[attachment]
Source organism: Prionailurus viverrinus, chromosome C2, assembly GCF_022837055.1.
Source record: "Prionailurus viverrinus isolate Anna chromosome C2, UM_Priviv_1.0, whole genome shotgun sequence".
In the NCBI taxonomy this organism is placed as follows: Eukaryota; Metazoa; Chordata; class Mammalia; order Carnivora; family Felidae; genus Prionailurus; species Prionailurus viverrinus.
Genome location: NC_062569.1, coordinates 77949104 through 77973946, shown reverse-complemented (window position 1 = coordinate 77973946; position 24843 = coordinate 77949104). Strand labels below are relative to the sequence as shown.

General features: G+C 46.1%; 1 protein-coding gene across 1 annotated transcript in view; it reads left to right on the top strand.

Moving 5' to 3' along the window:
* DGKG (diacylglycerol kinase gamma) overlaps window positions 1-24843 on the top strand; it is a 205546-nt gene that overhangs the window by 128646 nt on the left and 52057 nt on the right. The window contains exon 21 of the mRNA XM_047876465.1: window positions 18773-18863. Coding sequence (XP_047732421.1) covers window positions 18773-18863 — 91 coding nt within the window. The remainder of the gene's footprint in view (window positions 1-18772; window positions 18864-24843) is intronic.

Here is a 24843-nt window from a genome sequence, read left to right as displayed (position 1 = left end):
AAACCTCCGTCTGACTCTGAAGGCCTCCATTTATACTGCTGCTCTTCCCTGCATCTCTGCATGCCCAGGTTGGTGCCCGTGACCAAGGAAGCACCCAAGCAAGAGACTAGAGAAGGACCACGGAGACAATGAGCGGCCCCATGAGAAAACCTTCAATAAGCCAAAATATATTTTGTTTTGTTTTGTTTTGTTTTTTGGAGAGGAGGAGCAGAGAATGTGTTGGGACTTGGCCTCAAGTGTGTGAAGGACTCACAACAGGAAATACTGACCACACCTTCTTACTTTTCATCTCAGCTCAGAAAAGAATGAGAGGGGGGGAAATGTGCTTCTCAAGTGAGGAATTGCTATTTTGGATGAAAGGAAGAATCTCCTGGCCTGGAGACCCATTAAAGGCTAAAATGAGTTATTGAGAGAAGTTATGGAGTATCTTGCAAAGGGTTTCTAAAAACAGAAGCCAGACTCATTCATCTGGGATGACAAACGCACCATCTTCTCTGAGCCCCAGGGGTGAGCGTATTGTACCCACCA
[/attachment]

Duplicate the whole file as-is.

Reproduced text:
Source organism: Prionailurus viverrinus, chromosome C2, assembly GCF_022837055.1.
Source record: "Prionailurus viverrinus isolate Anna chromosome C2, UM_Priviv_1.0, whole genome shotgun sequence".
In the NCBI taxonomy this organism is placed as follows: Eukaryota; Metazoa; Chordata; class Mammalia; order Carnivora; family Felidae; genus Prionailurus; species Prionailurus viverrinus.
Genome location: NC_062569.1, coordinates 77949104 through 77973946, shown reverse-complemented (window position 1 = coordinate 77973946; position 24843 = coordinate 77949104). Strand labels below are relative to the sequence as shown.

General features: G+C 46.1%; 1 protein-coding gene across 1 annotated transcript in view; it reads left to right on the top strand.

Moving 5' to 3' along the window:
* DGKG (diacylglycerol kinase gamma) overlaps window positions 1-24843 on the top strand; it is a 205546-nt gene that overhangs the window by 128646 nt on the left and 52057 nt on the right. The window contains exon 21 of the mRNA XM_047876465.1: window positions 18773-18863. Coding sequence (XP_047732421.1) covers window positions 18773-18863 — 91 coding nt within the window. The remainder of the gene's footprint in view (window positions 1-18772; window positions 18864-24843) is intronic.

Here is a 24843-nt window from a genome sequence, read left to right as displayed (position 1 = left end):
AAACCTCCGTCTGACTCTGAAGGCCTCCATTTATACTGCTGCTCTTCCCTGCATCTCTGCATGCCCAGGTTGGTGCCCGTGACCAAGGAAGCACCCAAGCAAGAGACTAGAGAAGGACCACGGAGACAATGAGCGGCCCCATGAGAAAACCTTCAATAAGCCAAAATATATTTTGTTTTGTTTTGTTTTGTTTTTTGGAGAGGAGGAGCAGAGAATGTGTTGGGACTTGGCCTCAAGTGTGTGAAGGACTCACAACAGGAAATACTGACCACACCTTCTTACTTTTCATCTCAGCTCAGAAAAGAATGAGAGGGGGGGAAATGTGCTTCTCAAGTGAGGAATTGCTATTTTGGATGAAAGGAAGAATCTCCTGGCCTGGAGACCCATTAAAGGCTAAAATGAGTTATTGAGAGAAGTTATGGAGTATCTTGCAAAGGGTTTCTAAAAACAGAAGCCAGACTCATTCATCTGGGATGACAAACGCACCATCTTCTCTGAGCCCCAGGGGTGAGCGTATTGTACCCACCA